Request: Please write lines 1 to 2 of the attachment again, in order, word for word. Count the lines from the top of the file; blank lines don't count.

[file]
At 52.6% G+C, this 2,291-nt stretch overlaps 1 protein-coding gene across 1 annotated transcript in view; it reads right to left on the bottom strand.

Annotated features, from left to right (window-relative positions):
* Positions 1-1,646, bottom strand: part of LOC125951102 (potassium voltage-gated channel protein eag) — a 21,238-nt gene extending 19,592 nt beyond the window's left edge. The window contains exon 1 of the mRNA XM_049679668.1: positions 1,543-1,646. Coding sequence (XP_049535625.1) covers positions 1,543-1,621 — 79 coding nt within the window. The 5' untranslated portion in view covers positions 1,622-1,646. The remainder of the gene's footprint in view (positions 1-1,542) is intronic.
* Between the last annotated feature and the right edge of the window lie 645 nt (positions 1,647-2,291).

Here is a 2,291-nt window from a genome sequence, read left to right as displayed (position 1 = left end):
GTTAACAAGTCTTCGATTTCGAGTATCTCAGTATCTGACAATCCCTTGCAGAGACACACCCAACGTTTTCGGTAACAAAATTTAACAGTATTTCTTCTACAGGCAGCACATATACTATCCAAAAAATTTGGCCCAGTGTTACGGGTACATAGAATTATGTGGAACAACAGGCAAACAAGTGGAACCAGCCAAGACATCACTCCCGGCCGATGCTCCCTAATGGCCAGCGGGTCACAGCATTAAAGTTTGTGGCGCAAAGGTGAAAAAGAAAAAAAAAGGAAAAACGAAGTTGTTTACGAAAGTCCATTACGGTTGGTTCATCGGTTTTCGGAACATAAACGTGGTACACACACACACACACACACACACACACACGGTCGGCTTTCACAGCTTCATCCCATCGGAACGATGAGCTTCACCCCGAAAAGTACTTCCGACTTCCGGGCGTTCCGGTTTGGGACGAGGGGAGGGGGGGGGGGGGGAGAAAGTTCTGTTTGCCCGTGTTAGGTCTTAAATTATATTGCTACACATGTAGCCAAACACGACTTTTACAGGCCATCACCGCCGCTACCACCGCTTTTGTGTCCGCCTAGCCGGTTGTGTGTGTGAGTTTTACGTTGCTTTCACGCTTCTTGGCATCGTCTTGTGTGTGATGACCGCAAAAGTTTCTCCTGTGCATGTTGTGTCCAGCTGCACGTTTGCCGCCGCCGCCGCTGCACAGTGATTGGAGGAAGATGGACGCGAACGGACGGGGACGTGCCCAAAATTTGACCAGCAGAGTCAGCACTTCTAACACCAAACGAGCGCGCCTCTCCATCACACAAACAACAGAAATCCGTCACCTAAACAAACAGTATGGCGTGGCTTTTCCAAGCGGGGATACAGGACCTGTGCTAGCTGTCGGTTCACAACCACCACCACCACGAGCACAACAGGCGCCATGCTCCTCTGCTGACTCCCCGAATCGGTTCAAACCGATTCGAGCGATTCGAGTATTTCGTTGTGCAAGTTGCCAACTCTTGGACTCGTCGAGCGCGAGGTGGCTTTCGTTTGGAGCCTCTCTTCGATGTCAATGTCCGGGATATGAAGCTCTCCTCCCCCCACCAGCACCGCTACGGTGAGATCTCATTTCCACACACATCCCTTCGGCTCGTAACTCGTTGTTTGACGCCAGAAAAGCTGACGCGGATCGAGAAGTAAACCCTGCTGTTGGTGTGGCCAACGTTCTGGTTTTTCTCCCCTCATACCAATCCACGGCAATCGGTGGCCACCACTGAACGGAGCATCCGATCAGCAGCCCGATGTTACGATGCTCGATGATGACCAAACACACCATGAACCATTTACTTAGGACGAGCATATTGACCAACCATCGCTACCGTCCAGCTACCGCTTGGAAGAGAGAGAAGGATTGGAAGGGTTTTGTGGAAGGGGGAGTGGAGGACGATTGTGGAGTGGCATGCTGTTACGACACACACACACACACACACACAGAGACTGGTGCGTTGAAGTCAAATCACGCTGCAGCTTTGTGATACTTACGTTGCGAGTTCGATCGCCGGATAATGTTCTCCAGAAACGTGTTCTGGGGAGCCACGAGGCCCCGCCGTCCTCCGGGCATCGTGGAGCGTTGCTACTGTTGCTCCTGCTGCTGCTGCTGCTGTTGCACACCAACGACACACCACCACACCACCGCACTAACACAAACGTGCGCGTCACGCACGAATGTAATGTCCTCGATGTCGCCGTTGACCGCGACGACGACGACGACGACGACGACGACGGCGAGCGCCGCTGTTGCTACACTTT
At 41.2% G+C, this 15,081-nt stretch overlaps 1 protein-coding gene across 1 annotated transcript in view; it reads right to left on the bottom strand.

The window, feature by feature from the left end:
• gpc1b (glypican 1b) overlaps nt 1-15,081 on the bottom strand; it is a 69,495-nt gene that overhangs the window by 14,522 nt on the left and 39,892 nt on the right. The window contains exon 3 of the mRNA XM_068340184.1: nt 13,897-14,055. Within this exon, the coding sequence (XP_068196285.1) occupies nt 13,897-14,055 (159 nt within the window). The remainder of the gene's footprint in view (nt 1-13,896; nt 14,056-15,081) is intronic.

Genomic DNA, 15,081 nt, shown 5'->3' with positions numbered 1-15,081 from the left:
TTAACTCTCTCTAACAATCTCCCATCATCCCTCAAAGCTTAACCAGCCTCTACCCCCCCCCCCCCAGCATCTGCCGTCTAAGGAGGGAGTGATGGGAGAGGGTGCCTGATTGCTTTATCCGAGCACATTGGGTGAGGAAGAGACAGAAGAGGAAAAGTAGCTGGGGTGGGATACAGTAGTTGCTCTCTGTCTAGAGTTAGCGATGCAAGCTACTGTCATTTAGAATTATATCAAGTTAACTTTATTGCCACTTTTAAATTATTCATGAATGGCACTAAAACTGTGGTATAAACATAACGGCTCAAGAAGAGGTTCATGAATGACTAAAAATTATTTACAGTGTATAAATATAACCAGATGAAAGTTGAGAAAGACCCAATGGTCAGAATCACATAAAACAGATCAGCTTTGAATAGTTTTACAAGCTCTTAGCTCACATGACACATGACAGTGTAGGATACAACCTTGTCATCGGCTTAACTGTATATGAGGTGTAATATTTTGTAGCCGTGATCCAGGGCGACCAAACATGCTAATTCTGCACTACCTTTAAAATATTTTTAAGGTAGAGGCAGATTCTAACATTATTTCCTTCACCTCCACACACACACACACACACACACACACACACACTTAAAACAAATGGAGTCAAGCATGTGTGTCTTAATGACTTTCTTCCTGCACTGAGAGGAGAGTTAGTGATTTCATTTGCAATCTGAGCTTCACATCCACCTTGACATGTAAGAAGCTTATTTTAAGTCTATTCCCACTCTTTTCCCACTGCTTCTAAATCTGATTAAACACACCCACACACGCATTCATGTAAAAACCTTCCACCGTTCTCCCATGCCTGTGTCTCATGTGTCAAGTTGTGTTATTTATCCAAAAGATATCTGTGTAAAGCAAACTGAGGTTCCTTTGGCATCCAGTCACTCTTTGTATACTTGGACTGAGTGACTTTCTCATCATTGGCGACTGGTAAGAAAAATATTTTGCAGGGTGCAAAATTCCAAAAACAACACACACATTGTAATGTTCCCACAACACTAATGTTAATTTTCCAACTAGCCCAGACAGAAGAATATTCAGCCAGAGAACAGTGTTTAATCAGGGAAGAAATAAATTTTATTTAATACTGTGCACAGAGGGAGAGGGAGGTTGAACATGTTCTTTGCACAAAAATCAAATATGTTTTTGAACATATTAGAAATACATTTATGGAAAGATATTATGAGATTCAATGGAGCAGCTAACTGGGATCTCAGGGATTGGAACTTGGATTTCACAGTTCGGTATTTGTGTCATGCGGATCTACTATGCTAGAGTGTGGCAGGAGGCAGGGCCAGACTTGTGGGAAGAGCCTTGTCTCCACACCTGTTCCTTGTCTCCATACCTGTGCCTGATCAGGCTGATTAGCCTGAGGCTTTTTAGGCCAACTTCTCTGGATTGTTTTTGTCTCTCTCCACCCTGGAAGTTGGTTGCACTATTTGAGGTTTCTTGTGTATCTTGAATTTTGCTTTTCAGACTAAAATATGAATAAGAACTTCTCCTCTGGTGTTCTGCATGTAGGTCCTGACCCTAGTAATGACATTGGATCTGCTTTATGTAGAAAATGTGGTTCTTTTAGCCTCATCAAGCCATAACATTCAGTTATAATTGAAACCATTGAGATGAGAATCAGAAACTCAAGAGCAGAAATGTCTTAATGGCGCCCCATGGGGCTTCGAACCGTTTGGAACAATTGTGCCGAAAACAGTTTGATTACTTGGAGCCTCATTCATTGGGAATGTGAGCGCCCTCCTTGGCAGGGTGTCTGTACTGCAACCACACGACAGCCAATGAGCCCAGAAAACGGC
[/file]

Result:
At 52.6% G+C, this 2,291-nt stretch overlaps 1 protein-coding gene across 1 annotated transcript in view; it reads right to left on the bottom strand.

Annotated features, from left to right (window-relative positions):